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Voyager Spacecraft Sail On, 41 Years After Launch

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Science is primary object of Voyager mission. A science boom deploys in one direction, a magnetometer boom in another; 12-foot parabolic antenna rests on 10-sided basic bus. Nuclear generator will provide power.

Nearly 41 years after lifting off, NASA’s historic Voyager mission is still exploring the cosmos.

The twin spacecraft launched several weeks apart in 1977 — Voyager 2 last Aug. 20 and Voyager 1 last Sept. 5 — with an initial goal to explore the outer solar system.

Voyager 1 flew by Jupiter and Saturn, while its twin took advantage of an unusual planetary alignment to visit Jupiter, Saturn, Uranus and Neptune.

And then the spacecraft kept on flying, for billions and billions of miles. Both remain active today, beaming data home from previously unexplored realms.

Indeed, in August 2012, Voyager 1 became the first human-made object ever to reach interstellar space.

The mission’s legacy reached into film, art and music with the inclusion of a “Golden Record” of Earth messages, sounds and pictures designed to give any prospective alien who encountered it an idea of what humanity and our home planet are like.

This time capsule is expected to last billions of years.

The spacecraft are now flying through space far away from any planet or star; their next close encounter with a cosmic object isn’t expected to occur for 40,000 years.




Their observations, however, are giving scientists more insight into where the sun’s influence diminishes in our solar system, and where interstellar space begins.

Voyager 1 is nearly 13 billion miles (21 billion kilometers) from Earth and has spent five years in interstellar space.

This zone is not completely empty; it contains material left over from stars that exploded as supernovas millions of years ago.

The “interstellar medium” (as the space in this region is called) is not a threat to Voyager 1. Rather, it’s an interesting environment that the spacecraft is studying.

Voyager 2 is nearly 11 billion miles (18 billion km) from Earth and will likely enter interstellar space in a few years, NASA officials have said.

Uranus’ icy moon Miranda is seen in this image captured by Voyager 2 on Jan. 24, 1986.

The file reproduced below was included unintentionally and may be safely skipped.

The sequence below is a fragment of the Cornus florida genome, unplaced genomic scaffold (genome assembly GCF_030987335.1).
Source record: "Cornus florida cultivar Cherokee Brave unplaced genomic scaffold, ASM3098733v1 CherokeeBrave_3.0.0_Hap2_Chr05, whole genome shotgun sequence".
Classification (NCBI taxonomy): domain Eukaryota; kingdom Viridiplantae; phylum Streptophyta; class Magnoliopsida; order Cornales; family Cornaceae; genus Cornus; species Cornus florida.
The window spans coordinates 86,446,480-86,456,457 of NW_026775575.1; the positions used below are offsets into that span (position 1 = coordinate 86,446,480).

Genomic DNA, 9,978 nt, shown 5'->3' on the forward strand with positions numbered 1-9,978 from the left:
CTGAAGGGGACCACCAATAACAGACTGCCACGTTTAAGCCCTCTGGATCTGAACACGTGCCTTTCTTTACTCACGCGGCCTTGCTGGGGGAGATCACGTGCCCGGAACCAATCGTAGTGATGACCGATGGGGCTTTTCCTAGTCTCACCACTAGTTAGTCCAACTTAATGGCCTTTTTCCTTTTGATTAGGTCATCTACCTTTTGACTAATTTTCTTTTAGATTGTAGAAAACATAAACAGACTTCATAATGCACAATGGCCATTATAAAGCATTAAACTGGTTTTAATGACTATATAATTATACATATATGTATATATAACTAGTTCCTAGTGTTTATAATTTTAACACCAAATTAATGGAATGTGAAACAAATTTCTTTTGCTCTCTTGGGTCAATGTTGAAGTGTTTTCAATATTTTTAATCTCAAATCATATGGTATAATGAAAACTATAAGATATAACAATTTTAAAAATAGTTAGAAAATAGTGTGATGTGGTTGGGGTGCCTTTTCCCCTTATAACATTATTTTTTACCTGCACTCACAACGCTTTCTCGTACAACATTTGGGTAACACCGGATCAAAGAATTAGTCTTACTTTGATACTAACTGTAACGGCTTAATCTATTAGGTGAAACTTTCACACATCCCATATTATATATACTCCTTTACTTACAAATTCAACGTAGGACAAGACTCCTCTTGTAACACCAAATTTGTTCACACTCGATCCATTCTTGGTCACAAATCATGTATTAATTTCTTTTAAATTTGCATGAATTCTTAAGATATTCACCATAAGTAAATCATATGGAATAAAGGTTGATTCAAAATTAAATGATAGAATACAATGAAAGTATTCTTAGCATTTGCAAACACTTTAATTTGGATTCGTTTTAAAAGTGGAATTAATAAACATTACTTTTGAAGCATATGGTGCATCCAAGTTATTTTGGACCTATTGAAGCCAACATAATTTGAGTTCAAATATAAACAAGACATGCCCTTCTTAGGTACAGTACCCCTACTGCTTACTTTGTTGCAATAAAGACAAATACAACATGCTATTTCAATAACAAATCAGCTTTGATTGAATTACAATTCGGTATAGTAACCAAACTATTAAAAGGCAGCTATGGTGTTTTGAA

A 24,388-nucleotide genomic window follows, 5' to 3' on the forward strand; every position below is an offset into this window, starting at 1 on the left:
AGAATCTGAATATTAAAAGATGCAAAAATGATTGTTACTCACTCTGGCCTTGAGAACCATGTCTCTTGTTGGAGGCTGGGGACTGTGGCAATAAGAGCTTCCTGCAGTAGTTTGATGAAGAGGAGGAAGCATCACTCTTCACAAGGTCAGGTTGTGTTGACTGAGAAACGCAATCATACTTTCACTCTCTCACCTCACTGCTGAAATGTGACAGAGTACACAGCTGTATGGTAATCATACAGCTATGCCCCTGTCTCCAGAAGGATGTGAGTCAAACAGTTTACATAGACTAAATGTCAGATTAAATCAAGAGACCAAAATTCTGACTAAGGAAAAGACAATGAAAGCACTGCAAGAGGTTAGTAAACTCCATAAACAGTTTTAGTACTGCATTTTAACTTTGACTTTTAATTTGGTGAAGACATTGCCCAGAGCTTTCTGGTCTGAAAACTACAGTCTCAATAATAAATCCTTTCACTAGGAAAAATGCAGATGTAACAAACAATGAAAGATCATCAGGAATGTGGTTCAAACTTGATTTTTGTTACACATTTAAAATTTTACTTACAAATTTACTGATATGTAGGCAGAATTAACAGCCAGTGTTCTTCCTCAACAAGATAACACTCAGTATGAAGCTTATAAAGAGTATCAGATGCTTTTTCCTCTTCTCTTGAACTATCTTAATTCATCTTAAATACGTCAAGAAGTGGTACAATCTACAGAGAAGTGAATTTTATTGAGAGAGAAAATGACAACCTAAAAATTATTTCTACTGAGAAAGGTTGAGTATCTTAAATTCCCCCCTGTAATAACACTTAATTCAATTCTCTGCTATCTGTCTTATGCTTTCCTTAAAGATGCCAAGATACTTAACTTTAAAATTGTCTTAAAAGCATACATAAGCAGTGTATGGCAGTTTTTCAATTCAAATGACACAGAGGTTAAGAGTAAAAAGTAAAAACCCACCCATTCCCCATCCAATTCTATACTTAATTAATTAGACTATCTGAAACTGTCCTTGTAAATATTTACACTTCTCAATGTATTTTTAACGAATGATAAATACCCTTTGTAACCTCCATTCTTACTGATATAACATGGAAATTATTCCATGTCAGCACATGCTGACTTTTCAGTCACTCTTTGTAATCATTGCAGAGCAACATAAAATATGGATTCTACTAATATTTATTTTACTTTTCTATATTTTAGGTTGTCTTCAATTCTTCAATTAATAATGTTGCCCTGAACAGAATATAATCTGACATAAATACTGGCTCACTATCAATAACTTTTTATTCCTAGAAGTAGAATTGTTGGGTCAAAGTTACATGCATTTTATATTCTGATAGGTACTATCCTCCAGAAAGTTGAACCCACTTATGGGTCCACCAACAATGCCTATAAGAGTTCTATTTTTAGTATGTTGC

Its observations from the edge of the solar system help scientists make comparisons between interstellar space and the heliosphere.

When Voyager 2 crosses the boundary, the two spacecraft can sample the interstellar medium from two different locations at the same time.

Mission designers made the spacecraft robust to make sure they could survive the harsh radiation environment at Jupiter.

This included so-called redundant systems — meaning the spacecraft can switch to backup systems if needed — and power supplies that have lasted well beyond the spacecraft’s primary mission.

Each of the spacecraft is powered by three radioisotope thermoelectric generators, which convert the heat produced by the radioactive decay of plutonium-238 into electricity.

An artist’s rendering of a Voyager spacecraft flying past Jupiter, Saturn, and their respective moons

The power available to each Voyager, however, decreases by about 4 watts per year.

This requires engineers to dig into 1970s documentation (or to speak with former Voyager personnel) to operate the spacecraft as its power diminishes.

Even with an eye to efficiency, the last science instrument will have to be shut off around 2030, mission team members have said.

But even after that, the Voyagers will continue their journey (albeit without gathering data), flying at more than 30,000 mph (48,280 km/h) and orbiting the Milky Way every 225 million years.

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Pass it on: Popular Science

 

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